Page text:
Whoops. Page doesn’t exist.
Well, at least the cupcakes looked scrumptious.
It’s Russian Roulette when it comes to finding what you actually want on Pinterest. As much as you want that tutorial on painting your walls with discarded laundry detergent to exist, the odds of it manifesting are Schrödinger-esque. Spin the wheel and hope for the best.
If a picture is worth a thousand words, how can we quantify the value of a .gif?
This is THE reason to peruse Tumblr. Like Facebook, Tumblr is a place for rabid sharing, but the majority of that manifests in these animated images. Watch out; some accounts utilize ones involving sex and are naugh-tay.
Wading through these tagged posts highlights the lowest of lows when it comes to any sort of art. Whether or not you find a webcomic, drawing from deviantART, or random quote as viable art isn’t the concern; removing the artist’s signature or watermark and instilling lies of omission when someone applauds you on “your” work is.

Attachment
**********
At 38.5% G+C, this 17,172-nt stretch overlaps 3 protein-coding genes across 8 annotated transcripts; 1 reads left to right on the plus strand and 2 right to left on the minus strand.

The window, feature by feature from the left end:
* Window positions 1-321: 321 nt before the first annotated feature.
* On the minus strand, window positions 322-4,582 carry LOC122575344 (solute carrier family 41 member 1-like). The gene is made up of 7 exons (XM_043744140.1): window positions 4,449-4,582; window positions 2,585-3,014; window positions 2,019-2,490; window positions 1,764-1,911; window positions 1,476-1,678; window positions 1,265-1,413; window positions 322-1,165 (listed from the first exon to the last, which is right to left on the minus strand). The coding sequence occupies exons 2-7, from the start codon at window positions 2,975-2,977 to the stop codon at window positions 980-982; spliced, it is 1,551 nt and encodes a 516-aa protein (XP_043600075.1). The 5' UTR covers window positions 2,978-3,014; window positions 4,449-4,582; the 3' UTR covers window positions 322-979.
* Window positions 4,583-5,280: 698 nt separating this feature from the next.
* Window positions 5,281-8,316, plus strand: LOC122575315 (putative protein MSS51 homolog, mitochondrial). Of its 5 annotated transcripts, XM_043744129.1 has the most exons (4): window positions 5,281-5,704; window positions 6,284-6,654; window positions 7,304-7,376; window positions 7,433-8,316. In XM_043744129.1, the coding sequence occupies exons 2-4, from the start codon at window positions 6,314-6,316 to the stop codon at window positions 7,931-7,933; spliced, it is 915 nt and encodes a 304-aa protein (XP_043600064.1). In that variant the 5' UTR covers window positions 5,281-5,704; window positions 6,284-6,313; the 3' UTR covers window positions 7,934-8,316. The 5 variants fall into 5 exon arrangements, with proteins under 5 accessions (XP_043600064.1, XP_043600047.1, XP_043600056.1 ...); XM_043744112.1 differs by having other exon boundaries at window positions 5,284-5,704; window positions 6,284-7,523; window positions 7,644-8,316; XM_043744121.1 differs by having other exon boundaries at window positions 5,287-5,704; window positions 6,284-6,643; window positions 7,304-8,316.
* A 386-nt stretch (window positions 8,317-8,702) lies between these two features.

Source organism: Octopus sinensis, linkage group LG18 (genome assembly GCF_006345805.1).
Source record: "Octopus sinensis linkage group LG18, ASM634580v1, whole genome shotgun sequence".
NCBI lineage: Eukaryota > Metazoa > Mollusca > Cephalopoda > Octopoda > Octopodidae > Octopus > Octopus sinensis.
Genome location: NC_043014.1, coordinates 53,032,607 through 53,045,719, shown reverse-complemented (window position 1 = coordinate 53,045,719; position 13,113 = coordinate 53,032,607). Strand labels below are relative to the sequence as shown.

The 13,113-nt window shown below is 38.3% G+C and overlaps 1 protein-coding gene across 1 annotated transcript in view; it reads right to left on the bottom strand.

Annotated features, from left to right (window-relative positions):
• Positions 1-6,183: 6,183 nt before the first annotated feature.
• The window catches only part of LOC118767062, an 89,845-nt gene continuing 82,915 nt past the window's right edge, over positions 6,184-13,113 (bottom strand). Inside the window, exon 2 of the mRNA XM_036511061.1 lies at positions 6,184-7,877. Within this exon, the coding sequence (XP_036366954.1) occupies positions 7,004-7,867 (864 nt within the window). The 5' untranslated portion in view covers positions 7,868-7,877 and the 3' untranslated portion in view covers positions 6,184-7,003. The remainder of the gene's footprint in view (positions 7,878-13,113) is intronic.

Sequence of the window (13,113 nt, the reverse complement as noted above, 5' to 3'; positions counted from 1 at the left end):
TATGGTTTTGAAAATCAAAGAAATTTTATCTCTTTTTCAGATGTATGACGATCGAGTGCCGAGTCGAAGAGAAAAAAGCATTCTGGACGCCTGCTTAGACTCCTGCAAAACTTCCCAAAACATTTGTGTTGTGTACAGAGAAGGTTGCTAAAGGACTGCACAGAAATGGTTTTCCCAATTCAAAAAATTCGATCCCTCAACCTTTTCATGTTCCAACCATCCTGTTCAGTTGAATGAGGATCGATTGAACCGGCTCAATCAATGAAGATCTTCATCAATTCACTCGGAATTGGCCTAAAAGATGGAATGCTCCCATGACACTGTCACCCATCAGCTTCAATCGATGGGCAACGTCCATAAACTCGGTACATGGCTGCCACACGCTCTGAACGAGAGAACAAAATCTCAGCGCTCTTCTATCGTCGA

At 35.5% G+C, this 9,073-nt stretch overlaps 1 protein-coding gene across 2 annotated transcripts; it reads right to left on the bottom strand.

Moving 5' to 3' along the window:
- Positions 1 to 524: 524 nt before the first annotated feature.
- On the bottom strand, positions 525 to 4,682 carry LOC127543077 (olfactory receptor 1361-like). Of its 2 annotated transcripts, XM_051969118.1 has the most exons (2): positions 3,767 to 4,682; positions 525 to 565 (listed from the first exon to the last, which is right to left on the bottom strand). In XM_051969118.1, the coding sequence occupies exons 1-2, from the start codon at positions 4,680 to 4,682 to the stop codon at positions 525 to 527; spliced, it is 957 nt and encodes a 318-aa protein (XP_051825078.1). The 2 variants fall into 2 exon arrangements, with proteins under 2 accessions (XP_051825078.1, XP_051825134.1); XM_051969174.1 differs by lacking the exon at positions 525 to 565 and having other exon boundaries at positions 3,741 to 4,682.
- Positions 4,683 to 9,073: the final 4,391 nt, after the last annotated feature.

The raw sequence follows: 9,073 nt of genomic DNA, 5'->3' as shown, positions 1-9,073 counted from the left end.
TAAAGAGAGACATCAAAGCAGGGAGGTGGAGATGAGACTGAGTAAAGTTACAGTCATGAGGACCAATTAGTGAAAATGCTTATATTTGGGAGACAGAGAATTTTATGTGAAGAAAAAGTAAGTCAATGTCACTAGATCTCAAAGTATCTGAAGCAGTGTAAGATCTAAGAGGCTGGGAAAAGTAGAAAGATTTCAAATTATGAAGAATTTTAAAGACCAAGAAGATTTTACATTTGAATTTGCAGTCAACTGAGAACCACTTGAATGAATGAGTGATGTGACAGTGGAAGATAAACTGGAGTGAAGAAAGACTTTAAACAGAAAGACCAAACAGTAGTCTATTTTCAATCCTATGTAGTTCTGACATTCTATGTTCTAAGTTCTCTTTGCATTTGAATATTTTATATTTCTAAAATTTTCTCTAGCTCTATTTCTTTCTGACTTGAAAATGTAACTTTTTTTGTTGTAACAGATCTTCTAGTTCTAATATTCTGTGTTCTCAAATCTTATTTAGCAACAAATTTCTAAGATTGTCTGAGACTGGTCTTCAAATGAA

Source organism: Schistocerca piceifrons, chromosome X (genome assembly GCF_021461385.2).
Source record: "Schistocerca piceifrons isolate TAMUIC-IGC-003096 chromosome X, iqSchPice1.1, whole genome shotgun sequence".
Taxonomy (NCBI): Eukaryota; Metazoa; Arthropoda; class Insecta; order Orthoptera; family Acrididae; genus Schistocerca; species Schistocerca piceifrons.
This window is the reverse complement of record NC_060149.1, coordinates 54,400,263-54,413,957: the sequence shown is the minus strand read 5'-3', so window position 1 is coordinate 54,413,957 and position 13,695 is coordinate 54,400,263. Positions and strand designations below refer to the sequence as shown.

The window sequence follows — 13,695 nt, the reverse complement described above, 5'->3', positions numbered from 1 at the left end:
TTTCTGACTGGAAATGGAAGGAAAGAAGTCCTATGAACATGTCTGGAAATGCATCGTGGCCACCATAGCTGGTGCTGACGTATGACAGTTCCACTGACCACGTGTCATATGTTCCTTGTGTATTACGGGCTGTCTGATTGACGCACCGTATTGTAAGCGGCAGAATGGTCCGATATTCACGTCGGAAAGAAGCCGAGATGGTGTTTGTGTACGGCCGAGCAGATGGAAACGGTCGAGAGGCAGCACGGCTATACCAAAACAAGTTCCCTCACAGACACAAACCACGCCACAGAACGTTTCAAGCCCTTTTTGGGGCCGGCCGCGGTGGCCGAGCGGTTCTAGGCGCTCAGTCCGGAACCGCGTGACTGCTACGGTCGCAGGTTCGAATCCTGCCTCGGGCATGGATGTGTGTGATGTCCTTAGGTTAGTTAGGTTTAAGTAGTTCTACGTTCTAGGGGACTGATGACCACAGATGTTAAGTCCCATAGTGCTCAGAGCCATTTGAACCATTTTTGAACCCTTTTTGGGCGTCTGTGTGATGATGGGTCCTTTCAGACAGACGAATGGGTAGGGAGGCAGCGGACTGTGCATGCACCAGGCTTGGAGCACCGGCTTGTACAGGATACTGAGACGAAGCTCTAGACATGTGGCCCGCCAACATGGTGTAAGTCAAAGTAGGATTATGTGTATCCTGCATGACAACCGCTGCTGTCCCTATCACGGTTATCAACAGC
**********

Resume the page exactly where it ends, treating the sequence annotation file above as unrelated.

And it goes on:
Perhaps the internet has crippled true creativity, but that’s still no excuse for laziness and potential maliciousness.
Yup. Though Craigslist tossed their “Adult Services” category a while back, their hookup potential is still potent. It seems that three of the top four areas on Craigslist deal with dating and casual encounters.
The fourth? Cars and trucks.
While I wouldn’t stick with Craigslist as a dating site, it definitely has an audience for such innocent and illicit activities. Who am I to argue where you find true love or some action in the backseat of that Camaro you just got for $599 from some chap in the boonies?
Low: Sexually-worn Furniture
I think I’d prefer stocking my apartment with milk crates.
Is one of my highs a low in your eyes? Do you enjoy the mass amount of posts on BuzzFeed or using hashtags on Facebook? Let me know how wrong I am by commenting below, shooting us an email, or flipping off your computer screen. Trust me, it’ll sting.